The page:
'Just say the election was corrupt, and leave the rest to me': What Donald Trump said to the DOJ in December in bid to overturn Biden's win when top officials insisted there was no evidence of voter fraud 

'Just say the election was corrupt, and leave the rest to me': What Donald Trump told DOJ

Former President Donald Trump told two top Justice Department officials to 'just say the election is corrupt,' according notes of their Dec. 27th phone conversation. Then-Acting Deputy Attorney General Richard Donoghue took notes on the phone call, which also included Acting AG Jeffrey Rosen. The officials also memorialized their own efforts to pushback at Trump, at a time of chaotic maneuverings inside the agency. 'Told him flat out that much of the info he is getting is false, +/or just not supported by the evidence - we look at allegations but they do not pan out,' the notes said.

There's a last  bit of that note not captured here.  ".. + leave the rest to me and the R. Congressmen"

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NEW: Biden will announce sanctions on Cuba today as protests rage on the island and as the administration gets backlash from Congress and political pressure from the South Florida Cuban community.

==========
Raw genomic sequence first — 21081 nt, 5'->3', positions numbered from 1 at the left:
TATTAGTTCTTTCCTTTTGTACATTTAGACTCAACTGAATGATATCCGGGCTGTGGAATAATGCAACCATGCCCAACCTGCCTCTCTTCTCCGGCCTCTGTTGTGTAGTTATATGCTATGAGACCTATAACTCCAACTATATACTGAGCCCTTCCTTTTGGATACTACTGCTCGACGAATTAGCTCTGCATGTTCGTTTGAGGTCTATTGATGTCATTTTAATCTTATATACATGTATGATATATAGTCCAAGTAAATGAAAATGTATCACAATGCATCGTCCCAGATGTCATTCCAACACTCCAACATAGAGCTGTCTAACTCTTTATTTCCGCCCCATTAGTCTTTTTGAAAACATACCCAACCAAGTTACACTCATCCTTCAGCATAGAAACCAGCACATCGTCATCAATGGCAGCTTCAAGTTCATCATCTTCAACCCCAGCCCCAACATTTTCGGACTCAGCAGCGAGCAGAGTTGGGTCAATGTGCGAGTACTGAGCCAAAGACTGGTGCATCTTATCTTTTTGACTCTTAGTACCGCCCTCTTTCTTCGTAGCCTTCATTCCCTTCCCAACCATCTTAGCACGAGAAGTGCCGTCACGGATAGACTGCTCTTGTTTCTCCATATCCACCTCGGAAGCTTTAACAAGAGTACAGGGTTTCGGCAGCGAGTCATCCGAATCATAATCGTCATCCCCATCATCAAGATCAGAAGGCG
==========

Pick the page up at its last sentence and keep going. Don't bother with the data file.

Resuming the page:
Biden will also discuss:

• Efforts to improve internet connectivity in Cuba
• Remittances
• Plans for U.S. embassy augmentation

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Three members of the U.S. men's fencing team wore pink masks in their matchup against Japan in support of sexual assault victims after one of their teammates was accused of sexual misconduct.
 
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Bob Odenkirk took to Twitter Friday to let fans know he’s going to be OK after a “small heart attack": "For the outpouring of love from everyone who expressed concern and care for me. It’s overwhelming. But I feel the love and it means so much."